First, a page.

Making an animation was perhaps one of the most difficult and rewarding processes of this semester, as it was not only among the most labor intensive, but also the most showing of the effort put in. Like most tools utilized during this semester, using Aftereffects was an educational experience, for applying principles learned in class by putting them into the process truly reinforced those concepts. Furthermore, the repetition incurred throughout the process, like the utilization of puppet pins for simulating movement, really clarified how animation can be done using this medium.
Initially an issue I faced was creating the storyboard. I think this because my initial storyboard was incredibly ambitious, and reflected how little I knew about the animation process. Upon learning about the amount of work my ambitious project required, I reassessed and changed the idea entirely. Even the changed storyboard was a little bit too ambitious, so I edited and worked as I saw fit throughout the process.
The next step, gathering the assets, was a little bit tricky, as I needed to create and/or assimilate all images, characters, and settings, and then compile them into an After Effects friendly format. This process was time consuming, but I managed to make the animation’s characters and scenery using the Smart Objects option in Photoshop. The challenge here was creating a specific image for each action. For example, I had to make a separate pair of eyes to show my characters blinking, and make specific body parts for each character to simulate motion in After Effects. It is necessary to note that I didn’t assemble any sound assets until I began animating, and lost these assets when I changed computers. The lesson here is, always save all assets to the same folder that the project is saved in.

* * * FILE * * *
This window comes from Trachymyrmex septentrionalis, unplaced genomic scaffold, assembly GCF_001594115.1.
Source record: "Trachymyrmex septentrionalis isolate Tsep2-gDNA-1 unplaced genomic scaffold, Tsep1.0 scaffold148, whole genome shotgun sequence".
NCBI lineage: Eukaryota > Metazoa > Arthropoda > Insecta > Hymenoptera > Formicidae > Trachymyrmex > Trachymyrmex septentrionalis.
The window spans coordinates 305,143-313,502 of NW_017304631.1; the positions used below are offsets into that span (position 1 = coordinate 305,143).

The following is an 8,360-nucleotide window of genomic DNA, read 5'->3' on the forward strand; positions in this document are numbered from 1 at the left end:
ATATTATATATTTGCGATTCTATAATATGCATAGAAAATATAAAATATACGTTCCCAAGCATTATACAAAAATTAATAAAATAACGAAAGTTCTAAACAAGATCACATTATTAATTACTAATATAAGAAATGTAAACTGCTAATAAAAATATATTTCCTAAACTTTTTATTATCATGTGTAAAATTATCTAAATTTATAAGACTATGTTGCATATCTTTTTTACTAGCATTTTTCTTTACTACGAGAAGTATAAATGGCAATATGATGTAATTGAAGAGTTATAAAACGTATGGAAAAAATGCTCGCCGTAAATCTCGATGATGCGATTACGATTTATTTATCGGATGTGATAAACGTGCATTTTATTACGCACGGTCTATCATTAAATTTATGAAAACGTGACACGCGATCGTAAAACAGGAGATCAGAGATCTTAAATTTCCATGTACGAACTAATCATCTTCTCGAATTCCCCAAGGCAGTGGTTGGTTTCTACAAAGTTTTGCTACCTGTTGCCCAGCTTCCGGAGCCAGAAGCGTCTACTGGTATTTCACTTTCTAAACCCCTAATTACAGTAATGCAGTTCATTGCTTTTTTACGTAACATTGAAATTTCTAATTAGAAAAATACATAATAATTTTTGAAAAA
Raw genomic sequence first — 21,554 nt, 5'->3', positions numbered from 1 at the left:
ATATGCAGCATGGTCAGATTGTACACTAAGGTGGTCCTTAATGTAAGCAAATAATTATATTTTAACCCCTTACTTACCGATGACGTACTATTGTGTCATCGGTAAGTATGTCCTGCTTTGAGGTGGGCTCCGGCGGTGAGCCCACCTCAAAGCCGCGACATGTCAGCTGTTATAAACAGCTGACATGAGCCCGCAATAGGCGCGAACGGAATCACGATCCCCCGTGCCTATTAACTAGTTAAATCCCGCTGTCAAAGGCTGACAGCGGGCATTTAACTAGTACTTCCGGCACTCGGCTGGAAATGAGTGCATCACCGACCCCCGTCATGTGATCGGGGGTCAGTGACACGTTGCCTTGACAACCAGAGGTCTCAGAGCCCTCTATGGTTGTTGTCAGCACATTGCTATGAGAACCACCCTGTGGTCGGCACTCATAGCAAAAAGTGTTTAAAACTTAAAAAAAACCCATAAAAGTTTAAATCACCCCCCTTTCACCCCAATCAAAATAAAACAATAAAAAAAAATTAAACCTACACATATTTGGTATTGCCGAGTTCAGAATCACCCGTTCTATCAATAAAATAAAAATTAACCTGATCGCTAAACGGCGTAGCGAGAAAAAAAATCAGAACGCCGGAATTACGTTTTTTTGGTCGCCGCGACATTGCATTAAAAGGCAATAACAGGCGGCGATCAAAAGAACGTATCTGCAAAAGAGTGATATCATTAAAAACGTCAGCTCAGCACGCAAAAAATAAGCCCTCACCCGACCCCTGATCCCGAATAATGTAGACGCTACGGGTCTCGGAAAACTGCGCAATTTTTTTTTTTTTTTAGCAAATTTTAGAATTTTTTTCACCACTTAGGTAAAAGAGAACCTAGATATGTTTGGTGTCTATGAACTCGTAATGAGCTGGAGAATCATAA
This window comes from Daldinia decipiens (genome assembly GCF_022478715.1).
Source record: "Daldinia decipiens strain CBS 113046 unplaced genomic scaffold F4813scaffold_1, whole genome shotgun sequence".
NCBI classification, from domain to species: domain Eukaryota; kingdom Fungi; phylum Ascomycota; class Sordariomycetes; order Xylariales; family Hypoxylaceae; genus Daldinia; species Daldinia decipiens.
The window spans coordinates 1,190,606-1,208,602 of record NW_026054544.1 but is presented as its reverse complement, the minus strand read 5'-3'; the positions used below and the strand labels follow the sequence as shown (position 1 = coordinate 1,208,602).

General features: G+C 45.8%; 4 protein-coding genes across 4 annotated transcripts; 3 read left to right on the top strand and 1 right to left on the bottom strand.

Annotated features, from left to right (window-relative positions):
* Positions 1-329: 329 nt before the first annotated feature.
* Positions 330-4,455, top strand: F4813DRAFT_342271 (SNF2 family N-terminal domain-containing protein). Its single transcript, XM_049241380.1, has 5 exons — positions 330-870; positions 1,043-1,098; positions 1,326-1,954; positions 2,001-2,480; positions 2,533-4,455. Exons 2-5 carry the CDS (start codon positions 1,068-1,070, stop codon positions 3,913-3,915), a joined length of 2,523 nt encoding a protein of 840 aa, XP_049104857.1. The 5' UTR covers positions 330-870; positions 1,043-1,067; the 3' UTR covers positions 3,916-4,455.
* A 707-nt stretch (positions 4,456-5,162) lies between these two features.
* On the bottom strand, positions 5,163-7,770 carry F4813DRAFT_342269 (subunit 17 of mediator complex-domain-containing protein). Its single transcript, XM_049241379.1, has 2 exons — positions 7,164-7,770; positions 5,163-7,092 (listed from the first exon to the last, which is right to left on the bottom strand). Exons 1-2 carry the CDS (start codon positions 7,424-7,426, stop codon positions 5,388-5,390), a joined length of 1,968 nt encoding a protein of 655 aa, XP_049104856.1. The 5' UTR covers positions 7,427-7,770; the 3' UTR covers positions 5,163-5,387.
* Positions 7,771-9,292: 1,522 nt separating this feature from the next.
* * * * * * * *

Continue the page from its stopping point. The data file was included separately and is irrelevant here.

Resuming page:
After this was done, I uploaded all my assets into After Effects and began my work. In keeping with the storyboard, I needed to make scenes that corresponded with each shot of the storyboard. To do this, I made a composition to correspond with each of these panels, and hence simulated camera angles. This process, of creating the scenes themselves, was difficult, as using the puppet pins and other After Effects techniques to simulate motion is generally difficult. Nevertheless, we continued on, and although I never quite perfectly matched realistic motion, I think the end result was enough like a cartoon to work.
Here is the first cut:
After the initial round of feedback I received, I changed a few things to make the animation a little better. First, I went back into Photoshop and fixed the lines of my characters so that they were bolder and stood out more easily. In addition, I changed the balloon’s mouth so that it appeared more like a mouth than a “bat”. Then I edited the motion to make the movements of the character’s more natural. Finally, I brought in some ambient sound and other music, which helped the animation progress and not remain stagnant. The final step was to make the dialogue of the film and convert it into key frames. From here, I parented the balloon’s mouth the the key frames, which allowed the mouth to move in chorus with the speaking parts. Essentially, this simulated the balloon speaking.
Overall, I would say I spent maybe 20 plus hours working on this project, and rendering certainly contributed to the length. Nevertheless, after rendering and compression, I finished this process and I can say that I am proud of the animation “Billy’s Revenge”